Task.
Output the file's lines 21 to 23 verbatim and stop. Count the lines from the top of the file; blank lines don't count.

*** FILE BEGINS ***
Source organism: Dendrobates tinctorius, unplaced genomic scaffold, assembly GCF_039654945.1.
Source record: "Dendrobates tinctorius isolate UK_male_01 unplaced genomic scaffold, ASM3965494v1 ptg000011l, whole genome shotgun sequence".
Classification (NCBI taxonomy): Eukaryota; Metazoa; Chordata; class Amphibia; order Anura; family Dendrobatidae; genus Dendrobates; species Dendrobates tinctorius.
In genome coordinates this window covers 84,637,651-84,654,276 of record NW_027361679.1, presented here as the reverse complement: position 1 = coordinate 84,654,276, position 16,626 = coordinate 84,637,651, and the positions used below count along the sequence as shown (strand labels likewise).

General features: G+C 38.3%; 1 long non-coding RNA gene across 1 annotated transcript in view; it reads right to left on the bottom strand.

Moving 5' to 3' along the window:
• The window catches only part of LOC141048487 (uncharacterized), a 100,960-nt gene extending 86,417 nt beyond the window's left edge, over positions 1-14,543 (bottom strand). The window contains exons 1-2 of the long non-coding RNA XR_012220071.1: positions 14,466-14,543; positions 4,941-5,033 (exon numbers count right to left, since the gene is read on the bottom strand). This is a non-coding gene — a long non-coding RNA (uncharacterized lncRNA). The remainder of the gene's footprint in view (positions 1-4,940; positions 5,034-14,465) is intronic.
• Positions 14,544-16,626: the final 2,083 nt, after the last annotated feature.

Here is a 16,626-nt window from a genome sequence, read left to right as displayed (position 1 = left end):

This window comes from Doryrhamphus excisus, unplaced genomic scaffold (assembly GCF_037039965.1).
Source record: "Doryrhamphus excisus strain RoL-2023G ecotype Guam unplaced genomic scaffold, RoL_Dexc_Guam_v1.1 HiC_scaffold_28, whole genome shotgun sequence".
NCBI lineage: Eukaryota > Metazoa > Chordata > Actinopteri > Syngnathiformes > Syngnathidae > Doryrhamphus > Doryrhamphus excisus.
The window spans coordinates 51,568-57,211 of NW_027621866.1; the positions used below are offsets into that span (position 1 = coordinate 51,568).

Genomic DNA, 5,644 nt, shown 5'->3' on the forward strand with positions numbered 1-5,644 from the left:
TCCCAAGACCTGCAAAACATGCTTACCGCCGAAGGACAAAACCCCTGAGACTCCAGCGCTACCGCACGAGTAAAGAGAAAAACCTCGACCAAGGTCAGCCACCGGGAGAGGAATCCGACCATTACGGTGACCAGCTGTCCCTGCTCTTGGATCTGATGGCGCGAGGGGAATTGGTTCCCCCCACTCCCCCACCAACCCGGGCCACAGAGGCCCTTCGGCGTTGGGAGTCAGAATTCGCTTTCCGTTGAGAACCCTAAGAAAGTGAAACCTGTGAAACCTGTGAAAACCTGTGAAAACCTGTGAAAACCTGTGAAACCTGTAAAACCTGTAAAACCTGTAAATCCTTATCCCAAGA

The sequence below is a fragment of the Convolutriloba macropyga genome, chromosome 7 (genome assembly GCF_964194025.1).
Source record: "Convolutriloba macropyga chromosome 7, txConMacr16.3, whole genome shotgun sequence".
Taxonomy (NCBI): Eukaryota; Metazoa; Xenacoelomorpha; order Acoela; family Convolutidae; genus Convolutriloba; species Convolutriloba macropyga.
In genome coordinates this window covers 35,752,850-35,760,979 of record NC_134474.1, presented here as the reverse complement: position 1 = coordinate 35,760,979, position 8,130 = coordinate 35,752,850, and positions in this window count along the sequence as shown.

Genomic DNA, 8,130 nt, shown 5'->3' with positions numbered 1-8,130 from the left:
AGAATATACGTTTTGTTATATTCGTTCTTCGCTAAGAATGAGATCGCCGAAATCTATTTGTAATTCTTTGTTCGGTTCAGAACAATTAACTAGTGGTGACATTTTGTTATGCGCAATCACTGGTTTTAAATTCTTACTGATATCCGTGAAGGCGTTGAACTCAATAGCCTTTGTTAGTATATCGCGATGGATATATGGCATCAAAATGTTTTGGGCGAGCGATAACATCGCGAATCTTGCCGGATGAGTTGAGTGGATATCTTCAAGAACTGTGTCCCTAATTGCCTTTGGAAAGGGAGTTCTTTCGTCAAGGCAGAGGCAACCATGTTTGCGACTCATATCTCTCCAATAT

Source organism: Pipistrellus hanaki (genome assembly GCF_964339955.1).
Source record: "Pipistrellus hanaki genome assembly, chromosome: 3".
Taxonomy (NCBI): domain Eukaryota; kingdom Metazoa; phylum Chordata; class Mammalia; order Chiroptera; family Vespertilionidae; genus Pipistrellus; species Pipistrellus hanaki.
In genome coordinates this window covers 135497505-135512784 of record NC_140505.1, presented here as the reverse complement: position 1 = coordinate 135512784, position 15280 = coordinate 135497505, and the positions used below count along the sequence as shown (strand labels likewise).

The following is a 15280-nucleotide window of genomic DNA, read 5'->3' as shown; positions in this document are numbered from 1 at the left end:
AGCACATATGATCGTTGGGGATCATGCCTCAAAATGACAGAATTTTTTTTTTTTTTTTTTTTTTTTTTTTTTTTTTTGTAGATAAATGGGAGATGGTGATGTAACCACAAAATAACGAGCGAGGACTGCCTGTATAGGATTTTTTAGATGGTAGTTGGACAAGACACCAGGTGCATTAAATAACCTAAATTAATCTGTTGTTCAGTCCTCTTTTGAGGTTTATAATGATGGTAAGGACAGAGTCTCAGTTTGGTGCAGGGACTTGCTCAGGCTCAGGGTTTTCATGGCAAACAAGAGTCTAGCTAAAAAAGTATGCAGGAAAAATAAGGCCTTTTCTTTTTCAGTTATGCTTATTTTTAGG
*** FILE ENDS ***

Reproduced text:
AGAATATACGTTTTGTTATATTCGTTCTTCGCTAAGAATGAGATCGCCGAAATCTATTTGTAATTCTTTGTTCGGTTCAGAACAATTAACTAGTGGTGACATTTTGTTATGCGCAATCACTGGTTTTAAATTCTTACTGATATCCGTGAAGGCGTTGAACTCAATAGCCTTTGTTAGTATATCGCGATGGATATATGGCATCAAAATGTTTTGGGCGAGCGATAACATCGCGAATCTTGCCGGATGAGTTGAGTGGATATCTTCAAGAACTGTGTCCCTAATTGCCTTTGGAAAGGGAGTTCTTTCGTCAAGGCAGAGGCAACCATGTTTGCGACTCATATCTCTCCAATAT

Source organism: Pipistrellus hanaki (genome assembly GCF_964339955.1).
Source record: "Pipistrellus hanaki genome assembly, chromosome: 3".